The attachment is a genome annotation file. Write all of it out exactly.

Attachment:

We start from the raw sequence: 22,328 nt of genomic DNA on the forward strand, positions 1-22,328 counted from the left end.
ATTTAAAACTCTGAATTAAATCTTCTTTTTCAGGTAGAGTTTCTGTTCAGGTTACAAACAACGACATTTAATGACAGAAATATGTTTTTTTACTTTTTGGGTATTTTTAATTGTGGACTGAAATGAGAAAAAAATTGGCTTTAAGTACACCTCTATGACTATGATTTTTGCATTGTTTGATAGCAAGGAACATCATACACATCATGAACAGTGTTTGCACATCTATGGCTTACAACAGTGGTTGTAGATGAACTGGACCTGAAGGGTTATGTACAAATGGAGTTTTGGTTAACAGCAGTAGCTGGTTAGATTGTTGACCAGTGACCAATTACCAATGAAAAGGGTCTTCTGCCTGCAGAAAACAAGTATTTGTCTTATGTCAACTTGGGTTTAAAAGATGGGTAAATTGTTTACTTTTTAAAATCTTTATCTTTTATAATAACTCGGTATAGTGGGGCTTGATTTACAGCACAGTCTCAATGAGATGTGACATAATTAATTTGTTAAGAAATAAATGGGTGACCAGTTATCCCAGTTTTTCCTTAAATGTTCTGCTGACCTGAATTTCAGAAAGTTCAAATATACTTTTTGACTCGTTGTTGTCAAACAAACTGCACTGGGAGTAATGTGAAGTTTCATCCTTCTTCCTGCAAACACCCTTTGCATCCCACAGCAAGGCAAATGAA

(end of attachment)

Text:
We start from the raw sequence: 22,328 nt of genomic DNA on the forward strand, positions 1-22,328 counted from the left end.
ATTTAAAACTCTGAATTAAATCTTCTTTTTCAGGTAGAGTTTCTGTTCAGGTTACAAACAACGACATTTAATGACAGAAATATGTTTTTTTACTTTTTGGGTATTTTTAATTGTGGACTGAAATGAGAAAAAAATTGGCTTTAAGTACACCTCTATGACTATGATTTTTGCATTGTTTGATAGCAAGGAACATCATACACATCATGAACAGTGTTTGCACATCTATGGCTTACAACAGTGGTTGTAGATGAACTGGACCTGAAGGGTTATGTACAAATGGAGTTTTGGTTAACAGCAGTAGCTGGTTAGATTGTTGACCAGTGACCAATTACCAATGAAAAGGGTCTTCTGCCTGCAGAAAACAAGTATTTGTCTTATGTCAACTTGGGTTTAAAAGATGGGTAAATTGTTTACTTTTTAAAATCTTTATCTTTTATAATAACTCGGTATAGTGGGGCTTGATTTACAGCACAGTCTCAATGAGATGTGACATAATTAATTTGTTAAGAAATAAATGGGTGACCAGTTATCCCAGTTTTTCCTTAAATGTTCTGCTGACCTGAATTTCAGAAAGTTCAAATATACTTTTTGACTCGTTGTTGTCAAACAAACTGCACTGGGAGTAATGTGAAGTTTCATCCTTCTTCCTGCAAACACCCTTTGCATCCCACAGCAAGGCAAATGAA